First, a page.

The perfect Elasticsearch data node

I'm currently upgrading our Elasticsearch cluster to a multi-petabyte cluster (~2.5 petabytes). I have some questions about scaling out Elasticsearch, etc.

First, I've found that cheap nucs with 12+ cores and 64GB of RAM, 1Gbps network, 2TB NVMe seem to make really nice cheap servers. The thing with mobile processors (like the types used in NUCs) is that they can generally scale to high speed for up to 30-60 seconds -- but Elasticsearch rarely will floor any core (unless doing heavy ingest / merging).

What I'm wondering is exactly how much data is sent between nodes during heavy aggregations, etc.? Are we talking about 100MB+? I'm curious is we should be thinking about upgrading the backbone of the cluster to 10Gbe since 100MB would take a second over 1Gbps but only .1 seconds over 10Gbps.

Also, would gen 4 PCIE NVME's see a better performance increase? How reliant is Elasticsearch on random I/O? My assumption is very since some searches will request pages all over the place on the NVMe. The newer Sabrent Rocket 4+ NVMe drives push up to 650,000 4k IOPs (32q).

My thinking was a perfect Elasticsearch data node for today would look something like:

128 GB Ram (< 32GB reserved for JVM)
PCIE 4.0 NVMe (500,000+ 4k IOPs)
10Gbpe Network interfaces on 10Gbe switch

Going with those specs, it seems like some of the recommendations that were applicable in the past don't really apply here (like shards needing to be 50GB or less). We've had shards in the multi-hundred GB range (partly by accident because we didn't use templates correctly). However, with 10GBe networks and 7GB+ per second sequential reads from the newer NVEs, a 100GB shard could easily be relocated in under five minutes.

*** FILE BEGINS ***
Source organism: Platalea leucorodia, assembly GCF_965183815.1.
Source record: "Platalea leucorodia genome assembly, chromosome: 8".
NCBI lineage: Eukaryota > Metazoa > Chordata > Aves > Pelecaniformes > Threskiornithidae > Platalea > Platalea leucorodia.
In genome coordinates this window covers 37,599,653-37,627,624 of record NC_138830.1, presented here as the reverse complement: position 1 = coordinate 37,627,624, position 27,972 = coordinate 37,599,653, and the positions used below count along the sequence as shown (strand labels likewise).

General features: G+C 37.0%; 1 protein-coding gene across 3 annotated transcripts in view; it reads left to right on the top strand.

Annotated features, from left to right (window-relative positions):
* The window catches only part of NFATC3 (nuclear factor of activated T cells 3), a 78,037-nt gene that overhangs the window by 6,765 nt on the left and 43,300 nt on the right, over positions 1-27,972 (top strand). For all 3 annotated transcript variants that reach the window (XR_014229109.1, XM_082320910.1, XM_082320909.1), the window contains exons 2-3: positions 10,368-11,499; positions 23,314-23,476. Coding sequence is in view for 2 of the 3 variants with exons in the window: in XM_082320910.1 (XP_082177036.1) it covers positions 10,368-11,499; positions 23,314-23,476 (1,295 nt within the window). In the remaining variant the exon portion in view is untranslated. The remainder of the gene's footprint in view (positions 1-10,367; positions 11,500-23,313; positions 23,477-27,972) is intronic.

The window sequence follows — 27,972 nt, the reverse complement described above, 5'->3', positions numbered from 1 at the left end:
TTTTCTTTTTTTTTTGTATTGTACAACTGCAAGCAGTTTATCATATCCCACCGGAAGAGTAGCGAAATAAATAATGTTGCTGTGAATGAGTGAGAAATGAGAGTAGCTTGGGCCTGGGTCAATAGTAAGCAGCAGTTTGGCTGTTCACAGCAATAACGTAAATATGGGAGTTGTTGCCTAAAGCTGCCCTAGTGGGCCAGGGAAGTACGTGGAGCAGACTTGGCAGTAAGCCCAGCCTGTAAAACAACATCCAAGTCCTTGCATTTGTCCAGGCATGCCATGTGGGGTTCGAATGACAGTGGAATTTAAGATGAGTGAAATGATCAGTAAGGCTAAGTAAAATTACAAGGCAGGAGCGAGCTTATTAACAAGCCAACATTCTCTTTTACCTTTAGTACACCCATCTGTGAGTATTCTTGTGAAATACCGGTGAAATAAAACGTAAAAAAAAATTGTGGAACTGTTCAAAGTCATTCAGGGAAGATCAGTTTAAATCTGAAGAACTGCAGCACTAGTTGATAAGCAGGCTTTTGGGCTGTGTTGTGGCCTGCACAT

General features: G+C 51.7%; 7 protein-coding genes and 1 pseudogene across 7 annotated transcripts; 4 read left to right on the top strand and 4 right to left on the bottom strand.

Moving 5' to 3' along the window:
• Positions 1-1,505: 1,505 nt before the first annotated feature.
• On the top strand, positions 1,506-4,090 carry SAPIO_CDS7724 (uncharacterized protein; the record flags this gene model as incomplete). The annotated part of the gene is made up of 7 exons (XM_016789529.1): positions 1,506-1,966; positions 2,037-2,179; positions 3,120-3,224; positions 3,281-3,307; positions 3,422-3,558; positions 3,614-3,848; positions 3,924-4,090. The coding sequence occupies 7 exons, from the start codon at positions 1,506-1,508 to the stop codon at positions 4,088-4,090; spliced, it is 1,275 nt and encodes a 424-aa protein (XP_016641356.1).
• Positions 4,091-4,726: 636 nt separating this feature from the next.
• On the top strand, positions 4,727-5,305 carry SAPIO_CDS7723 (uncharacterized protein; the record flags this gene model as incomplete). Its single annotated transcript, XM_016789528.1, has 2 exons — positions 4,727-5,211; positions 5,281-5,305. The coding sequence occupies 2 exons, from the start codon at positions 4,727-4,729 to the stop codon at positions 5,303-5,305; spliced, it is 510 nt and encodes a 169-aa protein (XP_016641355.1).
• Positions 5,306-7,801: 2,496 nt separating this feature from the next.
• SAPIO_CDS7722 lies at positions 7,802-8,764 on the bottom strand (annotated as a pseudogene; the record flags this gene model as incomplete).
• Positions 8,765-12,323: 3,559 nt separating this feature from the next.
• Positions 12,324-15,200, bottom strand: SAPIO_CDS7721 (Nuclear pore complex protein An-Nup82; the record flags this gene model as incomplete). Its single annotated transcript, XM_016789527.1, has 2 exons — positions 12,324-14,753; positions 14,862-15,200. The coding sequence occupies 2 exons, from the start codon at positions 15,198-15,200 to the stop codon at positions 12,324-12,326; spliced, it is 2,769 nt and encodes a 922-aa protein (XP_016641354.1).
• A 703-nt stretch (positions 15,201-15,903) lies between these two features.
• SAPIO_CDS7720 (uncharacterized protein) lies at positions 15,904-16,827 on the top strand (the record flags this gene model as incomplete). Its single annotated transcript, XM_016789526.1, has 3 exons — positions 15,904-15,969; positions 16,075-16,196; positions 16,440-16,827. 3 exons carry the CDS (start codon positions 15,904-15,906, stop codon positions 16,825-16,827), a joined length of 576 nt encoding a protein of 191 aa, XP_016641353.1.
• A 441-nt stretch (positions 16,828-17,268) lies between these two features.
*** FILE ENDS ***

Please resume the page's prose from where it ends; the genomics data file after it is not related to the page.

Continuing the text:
Would we see a noticeable latency decrease going with a 10Gbe network if our data set has complex aggregations, etc.? I have no idea how much data is actually passed between nodes.


We have been doing a lot of work on extreme scale architectures for some of our customers, even exceeding 5M documents per second. We should have some more hardware this week to further validate our findings.

Let me start with the easy one... storage. Some older work on this topic can be found in this video, where two SATA SSDs beat an NVMe drive.

We recently revisited the above tests with a more powerful 16-core CPU and larger variety of drives, including 2x SATA SSD (MLC), 2x PCIe3 NVMe SSD (TLC) and 2x PCIe4 NVMe SSD (TLC) all in RAID0. The fastest was... the SATA SSDs! But it really was splitting hairs.




The above was a pure ingest test, and obviously there needs to be headroom to query, but the take away is still valid... Spinning disks are TERRIBLE! Period! However once you move to SSDs of any kind, even just SATA or SAS, the bottleneck moves elsewhere.

Whether indexing data or aggregation queries over lots (as in 100s of millions) of documents, the bottleneck becomes CPU, and to some degree memory bandwidth. The 64-core/8-memory channel equipment we ordered should arrive this week and will allow us to finalize our conclusions. However a few trends we have seen so far is that additional memory channels can improve performance, and that beyond 64GB of RAM, additional CPU cores provide the most improvement in query performance.

As far as network goes, take a look at the above charts and you can see how easy it is to saturate 1Gbit links. However if you want to truly minimize bandwidth utilization, coordinating nodes can make a significant difference. We have some other tests that demonstrate this.


Thank you!!!

PS: What GUI monitoring software is that?

It is InfluxDB/Chronograf/Telegraf. It is the InfluxDB v1 stack. I haven't yet updated to v2. It isn't good for logs or netflow data, but is much more efficient than Elastic for timeseries metrics. Most of the Chronograf dashboards I use are here:

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Adding a bit more to this thread...

It turns out that to achieve the best performance it is CRITICAL to populate all memory channels. At least that is the case for AMD processors. Although it is logical that it applies to Intel as well.

Many organizations will order servers with only a few available memory slots populated. The thinking is that they will be able to increase capacity later. Unfortunately this can have a significant negative impact on the performance of Elasticsearch, and likely other applications.

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